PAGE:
Plotting Horse

The riding school
May 11, 2009, 16:53
Filed under: Riding

Thursday I had a riding lesson. I have been going once a week for two years now. We are ten adults (all women) and every week our list of names rotates and a new person picks her horse first.

I got second pick and chose Juvel (Jewel in english)



She is from 2000 and measures approximately 15.5 hands (as far as I can figure in comparing her wither height to the height of my nose…) She is very sweet, but at the same time the sort of horse that isn’t obvious to read. All of a sudden she can turn to you in the stall and look absolutely scarily pissed off – ears back, nose flattened and pointed and all the veins popping out in her head! She does nothing and it’s in response to nothing in particular, but after a second she seems to just forget about it and give you a little loving nudge. (Weird, maybe a mare thing?)

I am not sure how long she has been at the riding school, but she is starting to get somewhat resistant to the bit. I wish that the management would retrain the horses when they get like this; I know it’s probably mostly behaviour chosen by the horse as a response to pain or irritation at bad rein handling, but for me as a beginner it is rather impossible to learn to put the horse on the bit (which I think I am now ready for) when the horse has taken the bit and holds it with an iron grip in an iron mouth on an iron neck! Also, it is very bad for the poor horse to be holding itself in such a stressful and painful position.

I must admit that I see it as a problem, this learning to ride thing. I am learning: I am going to make mistakes. These mistakes will damage the horse somehow. If only I could feel sure that my instruction was the most effective possible and that my learning curve had the smallest possible impact on the horse. I cannot! Oh, lunge line, come to me!

This is surely a failing of these types of riding schools – with their business plan and organization they cannot possibly do the best for rider or horse. By the way here it is if you’d like to check it out: Örestads Ryttaresällskap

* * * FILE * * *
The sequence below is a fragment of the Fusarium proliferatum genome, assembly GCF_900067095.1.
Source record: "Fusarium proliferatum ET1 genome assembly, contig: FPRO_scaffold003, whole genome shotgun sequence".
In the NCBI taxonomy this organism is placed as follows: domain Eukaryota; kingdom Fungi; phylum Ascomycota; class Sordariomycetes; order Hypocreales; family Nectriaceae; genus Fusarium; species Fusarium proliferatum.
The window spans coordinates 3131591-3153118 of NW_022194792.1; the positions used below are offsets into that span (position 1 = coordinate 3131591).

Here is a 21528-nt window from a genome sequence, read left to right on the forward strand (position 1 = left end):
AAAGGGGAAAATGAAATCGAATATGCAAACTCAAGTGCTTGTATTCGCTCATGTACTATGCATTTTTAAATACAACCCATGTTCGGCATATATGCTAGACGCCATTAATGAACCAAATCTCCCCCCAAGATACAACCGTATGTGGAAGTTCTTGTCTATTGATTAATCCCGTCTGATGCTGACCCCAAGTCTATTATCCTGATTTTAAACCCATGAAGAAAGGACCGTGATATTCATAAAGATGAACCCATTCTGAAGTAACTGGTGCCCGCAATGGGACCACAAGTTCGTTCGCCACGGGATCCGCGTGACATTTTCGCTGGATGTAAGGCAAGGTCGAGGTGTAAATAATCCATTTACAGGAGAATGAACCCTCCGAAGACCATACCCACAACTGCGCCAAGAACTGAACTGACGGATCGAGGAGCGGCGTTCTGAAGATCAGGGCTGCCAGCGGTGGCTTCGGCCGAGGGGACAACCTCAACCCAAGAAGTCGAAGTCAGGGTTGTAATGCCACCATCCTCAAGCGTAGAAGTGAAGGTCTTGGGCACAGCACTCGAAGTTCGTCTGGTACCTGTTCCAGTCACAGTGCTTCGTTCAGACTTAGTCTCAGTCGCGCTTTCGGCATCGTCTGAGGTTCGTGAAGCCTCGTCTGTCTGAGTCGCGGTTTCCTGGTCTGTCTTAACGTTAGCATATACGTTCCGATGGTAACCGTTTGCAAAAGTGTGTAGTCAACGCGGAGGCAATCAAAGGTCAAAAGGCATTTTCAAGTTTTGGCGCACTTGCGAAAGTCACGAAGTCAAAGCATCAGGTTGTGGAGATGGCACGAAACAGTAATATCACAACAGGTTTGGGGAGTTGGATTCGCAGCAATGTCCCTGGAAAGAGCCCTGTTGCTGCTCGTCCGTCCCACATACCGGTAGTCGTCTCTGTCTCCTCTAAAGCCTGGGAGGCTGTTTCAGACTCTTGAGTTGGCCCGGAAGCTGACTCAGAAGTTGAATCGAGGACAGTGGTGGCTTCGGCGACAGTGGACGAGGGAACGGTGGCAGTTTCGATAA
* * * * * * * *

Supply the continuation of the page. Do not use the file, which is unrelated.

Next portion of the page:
While I am being critical of the riding school, I also would like to state that it would probably be impossible for me to learn somewhere better, due to financial constraints. And, I really do like the school, the owners and instructors care very much for the horses and they do the best they can in the circumstances.

That is all besides the point. I would like to learn how to put the horse on the bit (consistently) so that my aids will come through. I know that it is all about the hind end – riding the horse into the contact – getting ‘forward’. Jane Savoie has a great clip about the connecting half halt, which puts the horse on the bit. Also in written form. I am still unsure about how much weight to take in the reins though. When the horse is stiffly above the bit (which seems to be the most prominent form of bit resistance in older riding school horses) how do you get it to give in the correct way?

Here is a good ‘lesson’ from It talks about not messing around too much with the bit, in experimenting. I totally agree! It also talks about the use of lateral work and circles to get the horse bending around the inside leg and into the outside rein. Keeping a steady tempo. Imagining a box around your hands, so that the horse will be blocked from lifting his head when you do get him to accept the bit – while urging him forward with you leg when he tries to evade by going above the bit. A lot of good information!

I think I have some of the puzzle figured out. I did get Juvel to relax some; she was chewing the bit and getting a nice white mustache. She sort of swung her head around a bit – not tossing – when I did momentarily convince her that she would want contact with the bit. She was trying, I think, to get me to maintain the connection, but I didn’t really know what to do.

I guess next week I will work on:

  1. Getting forward – driving the hindlegs under
  2. keeping a steady contact until the horse starts to flex the poll
  3. Keeping my hands in the box when I get the connection.

However, next week we are jumping! Yay! And then all the dressage aspirations go out the window…


2 Comments so far
Leave a comment

so….what exactly is a “bit”? And good luck with the horse jumping…though everytime such a thing is mentioned i think of Gone with the Wind… be careful!

Comment by Bobby

Oh, you’re so cute Bobby! A ‘bit’ is the bit (pun intended) that goes in the horses mouth, it can be made of metal or rubber, usually metal. The most common all-round bit (though maybe not for western) is called a ‘snaffle’ bit. The bit is attached on both sides to the bridle which basically goes up over the ears. Each side of the bit is also attached to a rein. This is how you steer the horse, more or less. The bit sits on top of the tongue and on the ‘bars’ which are spaces between the teeth on either side of the lower jaw. You want the horse to accept the bit and chew on it happily and give the bit when it is asked to by the reins. Lesson end. Ever heard of Wikipedia?

Comment by deakristensen

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